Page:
- UK regulatory support for LIBOR is likely to be withdrawn by the end of 2021.
- The development of suitable alternatives for
Following the recommendations of the Basel Committee on Banking Supervision, most financial systems around the world have imposed new capital requirements for banks in recent years. These moves seem to be justified on two powerful economic grounds. First, better capitalized banks promote financial stability by reducing banks’ incentives to take risks and increasing banks’ buffers against losses. Second, lack of compliance with a set of rules established by an internationally recognized institution such as the Basel Committee may harm confidence in a country´s financial system.
It has been well documented that in the U.S. and other countries with developed stock markets, sound public disclosure practices strengthen the reputation and credibility of firms. However, it’s unclear whether good disclosure practices are also beneficial in emerging markets that have weak systems of financial controls. Does disclosure build investor confidence? If so, are public disclosures the most effective way to disseminate information?
In my paper, “Catering through Disclosure: Evidence from Shanghai-Hong Kong Connect,” I use China to explore these questions and find that, although firms operating in developing markets use disclosure to boost investor confidence, it … Read more
With trillions of dollars in assets, sovereign wealth funds (SWFs) play a major role in financial markets around the world. With billions (and perhaps trillions) of dollars’ worth of equity investments around the world, the investment behavior of SWFs is of primary concern to regulators, portfolio firms, and other investors. Most work on SWF equity investments has focused on the challenges that SWFs present to regulators, portfolio companies, or their own domestic constituencies. In a forthcoming essay, I seek to provide a realistic appraisal of the benefits and potential costs of SWF investment for other investors.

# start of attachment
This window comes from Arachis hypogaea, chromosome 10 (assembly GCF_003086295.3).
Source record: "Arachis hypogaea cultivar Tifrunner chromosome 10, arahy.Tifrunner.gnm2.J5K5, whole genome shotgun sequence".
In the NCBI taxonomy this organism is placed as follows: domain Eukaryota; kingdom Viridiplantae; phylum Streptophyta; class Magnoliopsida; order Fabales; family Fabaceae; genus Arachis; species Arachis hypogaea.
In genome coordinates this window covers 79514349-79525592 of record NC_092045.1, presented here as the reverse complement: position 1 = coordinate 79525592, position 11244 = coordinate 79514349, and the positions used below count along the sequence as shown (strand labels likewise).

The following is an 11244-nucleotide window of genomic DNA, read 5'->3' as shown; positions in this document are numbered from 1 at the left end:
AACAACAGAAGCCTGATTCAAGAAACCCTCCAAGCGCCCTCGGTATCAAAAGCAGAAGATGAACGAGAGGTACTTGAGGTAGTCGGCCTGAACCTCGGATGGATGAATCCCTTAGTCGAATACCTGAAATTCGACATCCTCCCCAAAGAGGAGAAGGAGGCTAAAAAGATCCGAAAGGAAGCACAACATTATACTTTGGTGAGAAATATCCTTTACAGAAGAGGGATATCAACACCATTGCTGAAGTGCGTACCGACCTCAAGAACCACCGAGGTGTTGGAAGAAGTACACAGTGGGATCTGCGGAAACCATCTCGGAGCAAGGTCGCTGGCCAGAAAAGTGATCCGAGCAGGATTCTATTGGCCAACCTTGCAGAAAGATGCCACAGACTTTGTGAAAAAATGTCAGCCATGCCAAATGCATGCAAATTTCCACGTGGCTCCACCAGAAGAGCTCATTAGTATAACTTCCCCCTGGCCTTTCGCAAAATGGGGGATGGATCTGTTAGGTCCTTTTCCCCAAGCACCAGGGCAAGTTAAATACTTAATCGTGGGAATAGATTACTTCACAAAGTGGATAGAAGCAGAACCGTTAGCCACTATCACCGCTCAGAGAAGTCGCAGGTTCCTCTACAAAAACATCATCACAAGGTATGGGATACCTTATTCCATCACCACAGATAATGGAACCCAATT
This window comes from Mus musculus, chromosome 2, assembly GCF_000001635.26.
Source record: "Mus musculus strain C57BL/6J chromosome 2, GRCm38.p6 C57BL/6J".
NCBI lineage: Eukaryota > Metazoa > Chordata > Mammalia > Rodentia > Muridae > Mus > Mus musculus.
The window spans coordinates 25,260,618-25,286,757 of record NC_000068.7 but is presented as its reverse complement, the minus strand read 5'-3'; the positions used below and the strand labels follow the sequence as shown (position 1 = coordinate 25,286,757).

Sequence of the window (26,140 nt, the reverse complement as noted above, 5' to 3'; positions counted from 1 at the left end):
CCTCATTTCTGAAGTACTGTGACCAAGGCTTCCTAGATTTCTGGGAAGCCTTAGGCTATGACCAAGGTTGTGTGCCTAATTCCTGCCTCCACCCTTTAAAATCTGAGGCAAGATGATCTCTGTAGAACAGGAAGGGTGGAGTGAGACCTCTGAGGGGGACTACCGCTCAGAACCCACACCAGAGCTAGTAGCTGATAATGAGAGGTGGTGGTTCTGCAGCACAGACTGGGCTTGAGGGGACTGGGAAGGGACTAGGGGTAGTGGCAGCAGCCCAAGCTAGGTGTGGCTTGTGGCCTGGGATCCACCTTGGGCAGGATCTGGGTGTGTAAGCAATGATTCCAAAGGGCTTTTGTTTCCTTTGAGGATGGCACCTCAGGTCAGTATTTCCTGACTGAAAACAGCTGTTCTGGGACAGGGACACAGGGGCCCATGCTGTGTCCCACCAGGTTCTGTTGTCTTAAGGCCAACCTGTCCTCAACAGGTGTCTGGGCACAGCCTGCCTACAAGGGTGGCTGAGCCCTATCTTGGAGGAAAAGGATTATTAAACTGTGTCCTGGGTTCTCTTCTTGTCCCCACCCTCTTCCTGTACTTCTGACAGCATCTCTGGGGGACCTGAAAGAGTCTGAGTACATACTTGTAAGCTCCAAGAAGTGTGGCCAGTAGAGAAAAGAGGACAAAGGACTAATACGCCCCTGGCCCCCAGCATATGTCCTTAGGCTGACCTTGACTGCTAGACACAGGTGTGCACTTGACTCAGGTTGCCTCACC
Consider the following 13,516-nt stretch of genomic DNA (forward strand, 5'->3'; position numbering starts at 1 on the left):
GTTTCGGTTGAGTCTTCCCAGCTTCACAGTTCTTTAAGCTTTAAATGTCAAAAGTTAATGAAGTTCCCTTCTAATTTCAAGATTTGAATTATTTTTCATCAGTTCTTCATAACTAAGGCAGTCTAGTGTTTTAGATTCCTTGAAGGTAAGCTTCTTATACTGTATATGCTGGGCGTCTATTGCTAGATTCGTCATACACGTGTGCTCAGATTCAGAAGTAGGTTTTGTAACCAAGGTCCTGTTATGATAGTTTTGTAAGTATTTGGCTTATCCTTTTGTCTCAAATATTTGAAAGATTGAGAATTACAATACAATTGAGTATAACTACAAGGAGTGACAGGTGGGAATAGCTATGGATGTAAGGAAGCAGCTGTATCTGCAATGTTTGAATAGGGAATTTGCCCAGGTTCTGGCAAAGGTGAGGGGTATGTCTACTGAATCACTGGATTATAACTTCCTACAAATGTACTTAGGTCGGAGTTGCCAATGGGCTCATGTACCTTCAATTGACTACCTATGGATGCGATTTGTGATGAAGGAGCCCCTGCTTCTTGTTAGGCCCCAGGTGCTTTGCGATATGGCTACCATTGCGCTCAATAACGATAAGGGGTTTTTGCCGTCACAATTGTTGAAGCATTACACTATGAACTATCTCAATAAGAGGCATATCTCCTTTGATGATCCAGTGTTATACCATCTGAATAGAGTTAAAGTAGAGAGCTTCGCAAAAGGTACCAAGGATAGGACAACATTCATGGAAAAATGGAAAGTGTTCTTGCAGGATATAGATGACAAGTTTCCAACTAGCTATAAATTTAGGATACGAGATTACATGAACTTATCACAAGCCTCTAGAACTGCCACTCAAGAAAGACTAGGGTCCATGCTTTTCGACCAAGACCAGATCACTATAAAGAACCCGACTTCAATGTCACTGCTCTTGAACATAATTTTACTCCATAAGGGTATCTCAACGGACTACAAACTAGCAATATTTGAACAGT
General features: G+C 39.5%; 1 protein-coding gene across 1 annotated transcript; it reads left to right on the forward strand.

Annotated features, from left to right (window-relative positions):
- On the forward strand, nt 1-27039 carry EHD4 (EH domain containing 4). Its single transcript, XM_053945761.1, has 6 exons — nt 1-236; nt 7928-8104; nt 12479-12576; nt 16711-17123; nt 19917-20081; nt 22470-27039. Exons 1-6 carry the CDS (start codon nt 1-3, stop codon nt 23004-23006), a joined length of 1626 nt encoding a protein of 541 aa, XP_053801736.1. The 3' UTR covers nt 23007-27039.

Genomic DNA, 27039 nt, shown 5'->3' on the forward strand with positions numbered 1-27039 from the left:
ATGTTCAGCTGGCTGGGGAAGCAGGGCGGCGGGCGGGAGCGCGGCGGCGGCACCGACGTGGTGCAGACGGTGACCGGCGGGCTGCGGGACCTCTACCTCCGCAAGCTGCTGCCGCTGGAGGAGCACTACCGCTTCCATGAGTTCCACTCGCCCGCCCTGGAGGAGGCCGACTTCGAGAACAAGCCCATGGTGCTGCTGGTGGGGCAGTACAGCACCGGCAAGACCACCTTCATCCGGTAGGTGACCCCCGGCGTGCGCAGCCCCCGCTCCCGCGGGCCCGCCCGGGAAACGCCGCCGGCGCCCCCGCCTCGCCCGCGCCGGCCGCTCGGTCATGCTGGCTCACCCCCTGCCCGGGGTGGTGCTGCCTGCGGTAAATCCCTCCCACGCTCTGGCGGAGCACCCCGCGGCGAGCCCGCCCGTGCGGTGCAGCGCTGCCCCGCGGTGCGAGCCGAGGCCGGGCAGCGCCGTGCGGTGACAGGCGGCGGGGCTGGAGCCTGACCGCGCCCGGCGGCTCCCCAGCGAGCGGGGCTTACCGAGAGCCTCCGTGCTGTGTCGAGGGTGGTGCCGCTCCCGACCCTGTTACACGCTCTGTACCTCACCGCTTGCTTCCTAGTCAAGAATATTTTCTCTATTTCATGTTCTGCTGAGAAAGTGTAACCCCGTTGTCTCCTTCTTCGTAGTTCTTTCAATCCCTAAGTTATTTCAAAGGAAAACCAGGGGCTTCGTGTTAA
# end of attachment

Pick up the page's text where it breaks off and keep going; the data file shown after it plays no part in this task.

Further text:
As numerous scholars have … Read more
The corporate governance literature has shown a strong link between good governance practices and firm value. The mechanisms, however, that determine the choice of effective corporate governance and board arrangements in a changing global market are not well studied. In our new working paper “Governance Transfer Through Directors’ Foreign Board Experiences,” we examine one such potential mechanism—whether firms learn about corporate governance and board practices from their directors’ foreign board experiences.
Directors with international board experiences have access to a much larger and more diverse set of governance practices than directors who only sit on domestic firms’ boards. For example, … Read more
The fluidity of labor markets depends on the ease with which one side of the market can fulfill the needs of the other: whether workers can find employment that suits their skills and firms can find adequate substitutes for workers who leave. Today much is known about the worker’s perspective. A large body of empirical literature documents that workers suffer persistent earnings losses after they have been displaced from their job – in line with Becker’s (1962) idea that human capital has firm-specific components (see, e.g., Topel 1991; Jacobson et al. 1993; and Dustmann and Meghir 2005).